Ignore the Hollywood glamour, the celebrity-studded parties, the hot women and the expensive toys. Look past the self-absorbed actors, cutthroat agents and arrogant studio execs.
They're all amusing backdrops and plot points for HBO's Entourage
, whose new season opens Sunday (10 ET/PT). But at its core, the comedy about rising movie star Vince Chase and his transplanted Queens, N.Y., homies navigating his ride to A-list stardom is about close-knit relationships, character and camaraderie.
Inspired by Mark Wahlberg and his early Hollywood streetwise posse, Entourage
easily could be dismissed as a dumbed-down guy's version of Sex and the City
"Ultimately, the show's theme is friendship and family," says Entourage
creator and head writer Doug Ellin. "The characters may have the bling, but they're grounded guys who look out for each other. That's the backbone of the show. If it was just about fantasy lifestyles, it wouldn't be relatable."
Those core values draw a wide range of viewers. Jerry Ferrara, who plays Chase's marijuana-hazed gofer Turtle, says a fan approached him in an L.A. mall. "She was a little old lady in her 70s. She said it was her favorite show," he says. "It's kind of shocking we've reached that kind of audience." Entourage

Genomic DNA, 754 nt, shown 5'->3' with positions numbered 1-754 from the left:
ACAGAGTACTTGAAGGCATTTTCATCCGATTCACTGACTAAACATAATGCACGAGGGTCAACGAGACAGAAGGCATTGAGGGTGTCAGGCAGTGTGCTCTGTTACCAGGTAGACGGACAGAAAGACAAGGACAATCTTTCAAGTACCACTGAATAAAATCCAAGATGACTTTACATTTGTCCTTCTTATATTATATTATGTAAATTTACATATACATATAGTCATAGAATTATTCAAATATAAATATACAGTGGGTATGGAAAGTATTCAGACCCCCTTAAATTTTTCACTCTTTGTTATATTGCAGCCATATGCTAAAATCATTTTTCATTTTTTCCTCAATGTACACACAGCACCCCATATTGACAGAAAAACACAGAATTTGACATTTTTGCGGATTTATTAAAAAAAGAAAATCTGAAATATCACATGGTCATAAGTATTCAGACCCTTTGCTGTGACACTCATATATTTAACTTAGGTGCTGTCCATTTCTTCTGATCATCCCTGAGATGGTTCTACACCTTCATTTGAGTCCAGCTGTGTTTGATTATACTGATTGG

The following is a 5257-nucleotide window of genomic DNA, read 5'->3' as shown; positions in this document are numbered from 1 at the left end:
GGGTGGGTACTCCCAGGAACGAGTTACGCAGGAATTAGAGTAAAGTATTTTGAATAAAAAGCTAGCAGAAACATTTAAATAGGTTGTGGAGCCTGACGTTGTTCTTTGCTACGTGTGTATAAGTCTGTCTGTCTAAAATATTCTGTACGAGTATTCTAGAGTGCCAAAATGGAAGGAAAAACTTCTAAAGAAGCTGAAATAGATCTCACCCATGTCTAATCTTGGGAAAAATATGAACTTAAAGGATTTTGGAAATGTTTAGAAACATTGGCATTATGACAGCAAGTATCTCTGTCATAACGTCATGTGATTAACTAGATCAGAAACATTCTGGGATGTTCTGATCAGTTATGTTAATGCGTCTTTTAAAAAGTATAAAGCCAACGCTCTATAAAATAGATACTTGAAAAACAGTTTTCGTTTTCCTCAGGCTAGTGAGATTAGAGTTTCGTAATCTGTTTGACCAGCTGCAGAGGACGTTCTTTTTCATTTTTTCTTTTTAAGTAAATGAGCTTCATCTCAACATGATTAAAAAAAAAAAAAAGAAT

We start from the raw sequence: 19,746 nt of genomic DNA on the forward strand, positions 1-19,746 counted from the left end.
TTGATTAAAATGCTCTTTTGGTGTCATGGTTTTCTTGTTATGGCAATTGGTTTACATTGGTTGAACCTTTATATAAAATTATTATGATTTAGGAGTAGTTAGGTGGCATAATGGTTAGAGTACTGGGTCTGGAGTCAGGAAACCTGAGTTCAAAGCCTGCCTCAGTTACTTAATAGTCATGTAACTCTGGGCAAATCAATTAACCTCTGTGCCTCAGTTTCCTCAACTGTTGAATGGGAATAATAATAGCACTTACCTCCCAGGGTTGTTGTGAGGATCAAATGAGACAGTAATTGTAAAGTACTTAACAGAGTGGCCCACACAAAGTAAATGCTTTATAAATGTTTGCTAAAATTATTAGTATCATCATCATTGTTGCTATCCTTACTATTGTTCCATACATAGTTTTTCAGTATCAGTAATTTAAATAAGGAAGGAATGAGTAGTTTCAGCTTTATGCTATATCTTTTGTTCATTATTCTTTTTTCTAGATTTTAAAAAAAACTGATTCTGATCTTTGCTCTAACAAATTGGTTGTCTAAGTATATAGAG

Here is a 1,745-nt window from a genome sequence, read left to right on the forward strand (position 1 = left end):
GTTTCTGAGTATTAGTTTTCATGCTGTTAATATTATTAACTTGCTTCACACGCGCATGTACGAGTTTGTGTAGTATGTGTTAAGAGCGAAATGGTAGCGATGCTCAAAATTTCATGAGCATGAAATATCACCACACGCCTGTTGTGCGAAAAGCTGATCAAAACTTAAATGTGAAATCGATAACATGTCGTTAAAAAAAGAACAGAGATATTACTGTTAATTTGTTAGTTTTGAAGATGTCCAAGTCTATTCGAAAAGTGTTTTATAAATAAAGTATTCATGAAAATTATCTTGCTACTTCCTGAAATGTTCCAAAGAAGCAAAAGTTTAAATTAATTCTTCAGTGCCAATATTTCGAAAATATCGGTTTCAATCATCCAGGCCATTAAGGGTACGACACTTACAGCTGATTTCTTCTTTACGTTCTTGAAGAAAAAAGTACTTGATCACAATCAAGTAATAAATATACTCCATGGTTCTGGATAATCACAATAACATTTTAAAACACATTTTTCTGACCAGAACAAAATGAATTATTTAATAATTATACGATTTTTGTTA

averaged 2.5 million viewers last season, reasonable if not blockbuster ratings by HBO's standards. The network hopes the critically and culturally acclaimed series will snag a bigger audience in the coveted time slot behind its high-profile lead-in, The Sopranos
HBO split Entourage
's third summer season into two, holding episodes from last year to air with the Mob drama's final stretch through mid-June, so Entourage
could gain new traction for its "official" fourth-season launch June 17.
' swan song is a rare promotional platform to showcase Entourage
," says HBO entertainment chief Carolyn Strauss. "Entourage
has a really adamant core audience that's been gathering momentum and awareness."
Indeed, the male-bonding phrase "Let's hug it out …" popularized by Jeremy Piven's maniacal talent agent Ari Gold, became part of the cultural lexicon. When Aquaman,
the fictional film starring Chase, opened at No. 1 last season, broadcasters such as MSNBC's Keith Olbermann and CNBC's Joe Kernan jokingly included it in the week's real box office tallies.